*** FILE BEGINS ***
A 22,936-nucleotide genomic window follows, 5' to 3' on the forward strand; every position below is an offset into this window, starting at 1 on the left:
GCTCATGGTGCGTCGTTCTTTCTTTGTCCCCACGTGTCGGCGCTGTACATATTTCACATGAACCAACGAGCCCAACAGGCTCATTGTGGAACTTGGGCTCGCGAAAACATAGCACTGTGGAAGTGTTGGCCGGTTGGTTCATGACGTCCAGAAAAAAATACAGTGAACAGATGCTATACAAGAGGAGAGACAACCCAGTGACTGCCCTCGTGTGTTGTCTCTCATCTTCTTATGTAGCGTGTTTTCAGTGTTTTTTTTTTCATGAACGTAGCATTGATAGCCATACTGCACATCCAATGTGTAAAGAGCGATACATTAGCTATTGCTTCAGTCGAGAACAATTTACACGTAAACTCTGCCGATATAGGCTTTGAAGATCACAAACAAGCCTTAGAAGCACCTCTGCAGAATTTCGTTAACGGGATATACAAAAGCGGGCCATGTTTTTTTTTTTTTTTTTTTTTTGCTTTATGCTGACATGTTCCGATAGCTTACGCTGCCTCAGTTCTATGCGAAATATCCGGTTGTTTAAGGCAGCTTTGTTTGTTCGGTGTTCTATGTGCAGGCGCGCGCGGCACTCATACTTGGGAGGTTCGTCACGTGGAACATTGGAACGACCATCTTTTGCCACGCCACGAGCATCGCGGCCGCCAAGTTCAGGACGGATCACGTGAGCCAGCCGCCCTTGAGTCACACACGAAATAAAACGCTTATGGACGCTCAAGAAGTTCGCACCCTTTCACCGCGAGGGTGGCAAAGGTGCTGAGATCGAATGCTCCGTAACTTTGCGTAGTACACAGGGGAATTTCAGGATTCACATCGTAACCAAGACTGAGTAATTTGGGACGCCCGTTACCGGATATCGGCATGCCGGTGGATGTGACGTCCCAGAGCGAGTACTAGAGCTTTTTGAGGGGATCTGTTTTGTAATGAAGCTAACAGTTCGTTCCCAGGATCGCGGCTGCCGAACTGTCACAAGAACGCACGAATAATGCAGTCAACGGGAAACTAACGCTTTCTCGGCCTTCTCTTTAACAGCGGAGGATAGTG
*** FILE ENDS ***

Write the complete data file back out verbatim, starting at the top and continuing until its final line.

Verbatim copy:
A 22,936-nucleotide genomic window follows, 5' to 3' on the forward strand; every position below is an offset into this window, starting at 1 on the left:
GCTCATGGTGCGTCGTTCTTTCTTTGTCCCCACGTGTCGGCGCTGTACATATTTCACATGAACCAACGAGCCCAACAGGCTCATTGTGGAACTTGGGCTCGCGAAAACATAGCACTGTGGAAGTGTTGGCCGGTTGGTTCATGACGTCCAGAAAAAAATACAGTGAACAGATGCTATACAAGAGGAGAGACAACCCAGTGACTGCCCTCGTGTGTTGTCTCTCATCTTCTTATGTAGCGTGTTTTCAGTGTTTTTTTTTTCATGAACGTAGCATTGATAGCCATACTGCACATCCAATGTGTAAAGAGCGATACATTAGCTATTGCTTCAGTCGAGAACAATTTACACGTAAACTCTGCCGATATAGGCTTTGAAGATCACAAACAAGCCTTAGAAGCACCTCTGCAGAATTTCGTTAACGGGATATACAAAAGCGGGCCATGTTTTTTTTTTTTTTTTTTTTTTGCTTTATGCTGACATGTTCCGATAGCTTACGCTGCCTCAGTTCTATGCGAAATATCCGGTTGTTTAAGGCAGCTTTGTTTGTTCGGTGTTCTATGTGCAGGCGCGCGCGGCACTCATACTTGGGAGGTTCGTCACGTGGAACATTGGAACGACCATCTTTTGCCACGCCACGAGCATCGCGGCCGCCAAGTTCAGGACGGATCACGTGAGCCAGCCGCCCTTGAGTCACACACGAAATAAAACGCTTATGGACGCTCAAGAAGTTCGCACCCTTTCACCGCGAGGGTGGCAAAGGTGCTGAGATCGAATGCTCCGTAACTTTGCGTAGTACACAGGGGAATTTCAGGATTCACATCGTAACCAAGACTGAGTAATTTGGGACGCCCGTTACCGGATATCGGCATGCCGGTGGATGTGACGTCCCAGAGCGAGTACTAGAGCTTTTTGAGGGGATCTGTTTTGTAATGAAGCTAACAGTTCGTTCCCAGGATCGCGGCTGCCGAACTGTCACAAGAACGCACGAATAATGCAGTCAACGGGAAACTAACGCTTTCTCGGCCTTCTCTTTAACAGCGGAGGATAGTG